From SABR member Pete Palmer at Baseball Prospectus on July 10, 2012:
Major League Baseball has been keeping records for the runner going on the pitch back to 2004, so we now have eight solid years of reasonably accurate data. I decided to study this information in order to evaluate the hit and run play. One problem is that the runner is nearly always also going with the pitch on a straight steal, so I deemed any case where the batter did not swing to be a stolen base attempt.
The most common situation to attempt a hit and run was of course with a runner on first only, about eight percent of the time. It was tried about four percent with runners on first and third and less than one percent in all other situations. This does not include situations with a 3-2 count. With two outs, the play is automatic, virtually one hundred percent, as there is nothing to lose. With less than two out, the runner goes about 55 percent of the time. The analysis below looks at just the runner on first situation, with the 3-2 count cases broken out. It covers all games from 2004 through 2011.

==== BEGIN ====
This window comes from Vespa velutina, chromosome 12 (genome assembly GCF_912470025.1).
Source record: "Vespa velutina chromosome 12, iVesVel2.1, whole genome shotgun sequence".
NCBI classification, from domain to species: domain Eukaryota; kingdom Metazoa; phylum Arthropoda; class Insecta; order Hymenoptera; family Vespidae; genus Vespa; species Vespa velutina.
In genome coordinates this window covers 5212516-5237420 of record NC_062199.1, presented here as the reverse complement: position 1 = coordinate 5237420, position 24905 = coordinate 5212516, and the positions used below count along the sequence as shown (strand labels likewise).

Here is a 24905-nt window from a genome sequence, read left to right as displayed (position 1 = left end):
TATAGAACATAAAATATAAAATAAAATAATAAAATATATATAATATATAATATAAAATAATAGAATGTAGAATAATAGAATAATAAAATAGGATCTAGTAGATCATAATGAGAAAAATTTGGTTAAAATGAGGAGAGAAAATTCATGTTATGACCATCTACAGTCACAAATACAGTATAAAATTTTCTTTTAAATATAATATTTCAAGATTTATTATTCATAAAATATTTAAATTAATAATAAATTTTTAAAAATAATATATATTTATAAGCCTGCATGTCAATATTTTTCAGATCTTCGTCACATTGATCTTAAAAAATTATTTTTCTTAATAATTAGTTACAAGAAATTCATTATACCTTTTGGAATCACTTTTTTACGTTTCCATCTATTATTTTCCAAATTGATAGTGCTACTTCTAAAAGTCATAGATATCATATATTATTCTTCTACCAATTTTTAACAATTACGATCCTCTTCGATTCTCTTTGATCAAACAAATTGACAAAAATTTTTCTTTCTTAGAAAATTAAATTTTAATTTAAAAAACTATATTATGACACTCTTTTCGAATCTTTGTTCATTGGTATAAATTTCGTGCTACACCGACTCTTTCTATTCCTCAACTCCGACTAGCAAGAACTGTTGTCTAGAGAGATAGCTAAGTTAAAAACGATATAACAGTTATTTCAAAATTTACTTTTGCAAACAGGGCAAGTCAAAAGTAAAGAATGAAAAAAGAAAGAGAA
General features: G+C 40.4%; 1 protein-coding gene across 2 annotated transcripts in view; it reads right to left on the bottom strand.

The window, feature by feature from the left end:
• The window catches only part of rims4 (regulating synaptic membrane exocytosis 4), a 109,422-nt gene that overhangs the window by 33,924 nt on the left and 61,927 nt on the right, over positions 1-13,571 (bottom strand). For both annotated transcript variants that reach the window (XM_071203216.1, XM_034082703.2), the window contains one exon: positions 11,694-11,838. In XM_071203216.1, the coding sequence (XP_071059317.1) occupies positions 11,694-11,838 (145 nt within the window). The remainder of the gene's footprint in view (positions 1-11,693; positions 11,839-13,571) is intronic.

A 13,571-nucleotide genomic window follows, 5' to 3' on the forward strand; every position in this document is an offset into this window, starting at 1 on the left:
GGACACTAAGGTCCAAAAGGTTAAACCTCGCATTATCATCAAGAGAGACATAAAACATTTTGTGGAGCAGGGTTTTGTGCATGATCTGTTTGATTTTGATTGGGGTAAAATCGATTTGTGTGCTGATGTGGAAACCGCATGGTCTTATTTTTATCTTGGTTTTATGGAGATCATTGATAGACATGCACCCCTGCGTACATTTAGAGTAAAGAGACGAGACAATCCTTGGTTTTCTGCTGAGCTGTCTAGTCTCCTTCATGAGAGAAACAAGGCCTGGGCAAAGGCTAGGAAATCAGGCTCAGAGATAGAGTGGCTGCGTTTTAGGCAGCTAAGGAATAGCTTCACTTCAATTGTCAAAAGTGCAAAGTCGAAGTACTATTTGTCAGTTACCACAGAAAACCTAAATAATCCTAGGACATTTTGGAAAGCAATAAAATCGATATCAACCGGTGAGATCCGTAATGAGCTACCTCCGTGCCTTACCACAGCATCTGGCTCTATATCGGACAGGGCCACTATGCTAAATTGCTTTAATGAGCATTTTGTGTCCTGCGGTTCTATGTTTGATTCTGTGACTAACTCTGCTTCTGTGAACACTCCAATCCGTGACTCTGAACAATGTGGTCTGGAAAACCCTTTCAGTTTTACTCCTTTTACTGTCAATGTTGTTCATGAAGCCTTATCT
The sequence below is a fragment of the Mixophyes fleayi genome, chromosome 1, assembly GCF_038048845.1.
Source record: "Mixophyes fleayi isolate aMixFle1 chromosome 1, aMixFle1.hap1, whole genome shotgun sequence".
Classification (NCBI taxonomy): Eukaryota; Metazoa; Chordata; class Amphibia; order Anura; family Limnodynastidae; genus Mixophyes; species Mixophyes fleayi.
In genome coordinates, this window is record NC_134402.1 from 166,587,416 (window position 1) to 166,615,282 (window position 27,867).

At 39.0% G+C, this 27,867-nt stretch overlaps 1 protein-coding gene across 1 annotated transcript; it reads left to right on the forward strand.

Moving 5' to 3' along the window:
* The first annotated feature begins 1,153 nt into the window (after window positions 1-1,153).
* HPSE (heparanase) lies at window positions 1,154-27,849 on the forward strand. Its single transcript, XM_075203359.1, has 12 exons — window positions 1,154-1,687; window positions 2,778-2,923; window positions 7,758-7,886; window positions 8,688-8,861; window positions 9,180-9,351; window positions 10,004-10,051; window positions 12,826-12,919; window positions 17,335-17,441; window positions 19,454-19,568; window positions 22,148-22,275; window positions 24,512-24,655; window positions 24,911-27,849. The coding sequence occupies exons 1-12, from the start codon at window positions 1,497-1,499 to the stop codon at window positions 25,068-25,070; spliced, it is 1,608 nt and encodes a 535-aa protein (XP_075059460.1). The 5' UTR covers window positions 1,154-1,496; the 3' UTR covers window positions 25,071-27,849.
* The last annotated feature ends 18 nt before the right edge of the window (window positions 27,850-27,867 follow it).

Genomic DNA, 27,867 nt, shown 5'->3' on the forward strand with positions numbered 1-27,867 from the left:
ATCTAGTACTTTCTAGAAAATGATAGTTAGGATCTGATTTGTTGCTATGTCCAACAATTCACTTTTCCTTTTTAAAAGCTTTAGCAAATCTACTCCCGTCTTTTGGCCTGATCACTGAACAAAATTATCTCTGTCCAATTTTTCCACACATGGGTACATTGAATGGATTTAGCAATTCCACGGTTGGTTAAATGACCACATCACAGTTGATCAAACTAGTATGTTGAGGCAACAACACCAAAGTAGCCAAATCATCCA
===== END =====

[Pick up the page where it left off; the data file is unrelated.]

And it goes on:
Overall, the hit and run play dramatically increased the probability of advancing an extra base on a hit and also avoiding grounded into double plays. The batter himself got more hits but fewer homers and walks, so that part was neutral. There was an increase in line drive and other double plays. Batting performance was somewhat reduced if the play resulted in a foul, as the batter had an extra strike that might have been a ball if he was not forced to swing. On a missed swing, the runner stolen base success rate was lower than average. This is because the typical runner on a hit and run play is not as good a base stealer as the runner in a normal steal.
First, let’s look at runner advances.
Read the full article here: http://www.baseballprospectus.com/article.php?articleid=17438
Originally published: July 10, 2012. Last Updated: July 10, 2012.